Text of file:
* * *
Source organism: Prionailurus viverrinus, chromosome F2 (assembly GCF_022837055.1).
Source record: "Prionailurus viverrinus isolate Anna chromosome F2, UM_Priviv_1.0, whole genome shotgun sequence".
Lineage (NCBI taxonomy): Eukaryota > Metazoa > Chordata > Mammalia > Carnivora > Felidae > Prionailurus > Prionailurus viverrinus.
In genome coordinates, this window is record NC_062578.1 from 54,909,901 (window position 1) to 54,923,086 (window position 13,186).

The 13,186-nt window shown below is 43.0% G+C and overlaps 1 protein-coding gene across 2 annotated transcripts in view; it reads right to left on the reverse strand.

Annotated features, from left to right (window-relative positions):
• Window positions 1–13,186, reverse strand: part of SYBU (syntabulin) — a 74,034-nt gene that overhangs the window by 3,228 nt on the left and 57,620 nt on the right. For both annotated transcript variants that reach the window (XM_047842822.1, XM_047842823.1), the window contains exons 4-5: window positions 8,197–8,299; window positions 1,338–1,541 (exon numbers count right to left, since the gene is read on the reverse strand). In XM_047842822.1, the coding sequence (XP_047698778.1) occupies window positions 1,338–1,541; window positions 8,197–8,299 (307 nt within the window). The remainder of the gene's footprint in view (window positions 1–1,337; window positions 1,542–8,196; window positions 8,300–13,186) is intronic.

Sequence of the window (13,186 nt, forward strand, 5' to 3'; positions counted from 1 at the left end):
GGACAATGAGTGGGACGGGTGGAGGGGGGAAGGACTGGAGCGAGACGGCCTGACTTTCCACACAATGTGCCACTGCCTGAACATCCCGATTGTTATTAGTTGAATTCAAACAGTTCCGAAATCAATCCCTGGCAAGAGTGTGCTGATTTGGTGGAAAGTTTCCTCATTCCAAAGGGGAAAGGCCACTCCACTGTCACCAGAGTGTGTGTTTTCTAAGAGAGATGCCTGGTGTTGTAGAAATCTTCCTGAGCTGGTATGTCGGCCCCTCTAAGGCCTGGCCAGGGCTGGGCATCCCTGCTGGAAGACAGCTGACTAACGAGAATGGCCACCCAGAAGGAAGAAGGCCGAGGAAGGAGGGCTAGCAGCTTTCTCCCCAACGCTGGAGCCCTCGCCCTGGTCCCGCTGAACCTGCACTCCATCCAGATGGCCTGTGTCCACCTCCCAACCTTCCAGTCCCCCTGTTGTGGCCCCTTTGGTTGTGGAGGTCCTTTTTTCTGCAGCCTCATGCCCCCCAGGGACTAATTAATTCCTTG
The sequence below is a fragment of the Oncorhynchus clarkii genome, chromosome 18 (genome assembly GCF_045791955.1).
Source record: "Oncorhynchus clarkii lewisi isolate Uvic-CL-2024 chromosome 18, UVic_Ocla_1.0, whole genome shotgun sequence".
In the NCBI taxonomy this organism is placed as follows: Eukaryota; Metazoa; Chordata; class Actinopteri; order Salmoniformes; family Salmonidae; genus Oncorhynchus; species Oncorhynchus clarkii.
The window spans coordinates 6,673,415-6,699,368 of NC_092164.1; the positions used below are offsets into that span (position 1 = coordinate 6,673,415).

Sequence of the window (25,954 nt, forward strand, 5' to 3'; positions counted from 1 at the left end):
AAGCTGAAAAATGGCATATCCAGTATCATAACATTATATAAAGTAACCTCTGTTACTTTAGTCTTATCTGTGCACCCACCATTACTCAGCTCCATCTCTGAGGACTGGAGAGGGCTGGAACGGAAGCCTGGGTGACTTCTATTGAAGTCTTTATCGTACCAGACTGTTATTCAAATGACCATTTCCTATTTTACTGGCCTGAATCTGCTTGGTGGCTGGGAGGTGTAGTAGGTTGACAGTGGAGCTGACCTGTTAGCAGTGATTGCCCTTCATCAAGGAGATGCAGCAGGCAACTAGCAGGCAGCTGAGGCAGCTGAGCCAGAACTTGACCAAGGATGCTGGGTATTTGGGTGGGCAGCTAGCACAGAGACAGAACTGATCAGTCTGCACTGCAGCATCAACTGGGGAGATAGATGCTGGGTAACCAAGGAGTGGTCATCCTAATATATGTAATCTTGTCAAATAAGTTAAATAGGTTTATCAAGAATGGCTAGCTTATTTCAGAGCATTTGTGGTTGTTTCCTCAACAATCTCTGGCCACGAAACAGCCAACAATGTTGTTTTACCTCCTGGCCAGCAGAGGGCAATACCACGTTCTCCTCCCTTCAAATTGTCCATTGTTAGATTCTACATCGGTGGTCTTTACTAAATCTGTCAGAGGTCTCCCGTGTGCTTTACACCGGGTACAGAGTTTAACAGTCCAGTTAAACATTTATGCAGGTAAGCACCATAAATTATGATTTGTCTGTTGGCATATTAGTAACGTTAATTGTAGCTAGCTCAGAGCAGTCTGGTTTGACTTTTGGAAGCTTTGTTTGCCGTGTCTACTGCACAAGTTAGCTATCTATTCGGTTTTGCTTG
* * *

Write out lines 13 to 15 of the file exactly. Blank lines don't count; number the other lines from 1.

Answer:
The window spans coordinates 6,673,415-6,699,368 of NC_092164.1; the positions used below are offsets into that span (position 1 = coordinate 6,673,415).

Sequence of the window (25,954 nt, forward strand, 5' to 3'; positions counted from 1 at the left end):
AAGCTGAAAAATGGCATATCCAGTATCATAACATTATATAAAGTAACCTCTGTTACTTTAGTCTTATCTGTGCACCCACCATTACTCAGCTCCATCTCTGAGGACTGGAGAGGGCTGGAACGGAAGCCTGGGTGACTTCTATTGAAGTCTTTATCGTACCAGACTGTTATTCAAATGACCATTTCCTATTTTACTGGCCTGAATCTGCTTGGTGGCTGGGAGGTGTAGTAGGTTGACAGTGGAGCTGACCTGTTAGCAGTGATTGCCCTTCATCAAGGAGATGCAGCAGGCAACTAGCAGGCAGCTGAGGCAGCTGAGCCAGAACTTGACCAAGGATGCTGGGTATTTGGGTGGGCAGCTAGCACAGAGACAGAACTGATCAGTCTGCACTGCAGCATCAACTGGGGAGATAGATGCTGGGTAACCAAGGAGTGGTCATCCTAATATATGTAATCTTGTCAAATAAGTTAAATAGGTTTATCAAGAATGGCTAGCTTATTTCAGAGCATTTGTGGTTGTTTCCTCAACAATCTCTGGCCACGAAACAGCCAACAATGTTGTTTTACCTCCTGGCCAGCAGAGGGCAATACCACGTTCTCCTCCCTTCAAATTGTCCATTGTTAGATTCTACATCGGTGGTCTTTACTAAATCTGTCAGAGGTCTCCCGTGTGCTTTACACCGGGTACAGAGTTTAACAGTCCAGTTAAACATTTATGCAGGTAAGCACCATAAATTATGATTTGTCTGTTGGCATATTAGTAACGTTAATTGTAGCTAGCTCAGAGCAGTCTGGTTTGACTTTTGGAAGCTTTGTTTGCCGTGTCTACTGCACAAGTTAGCTATCTATTCGGTTTTGCTTG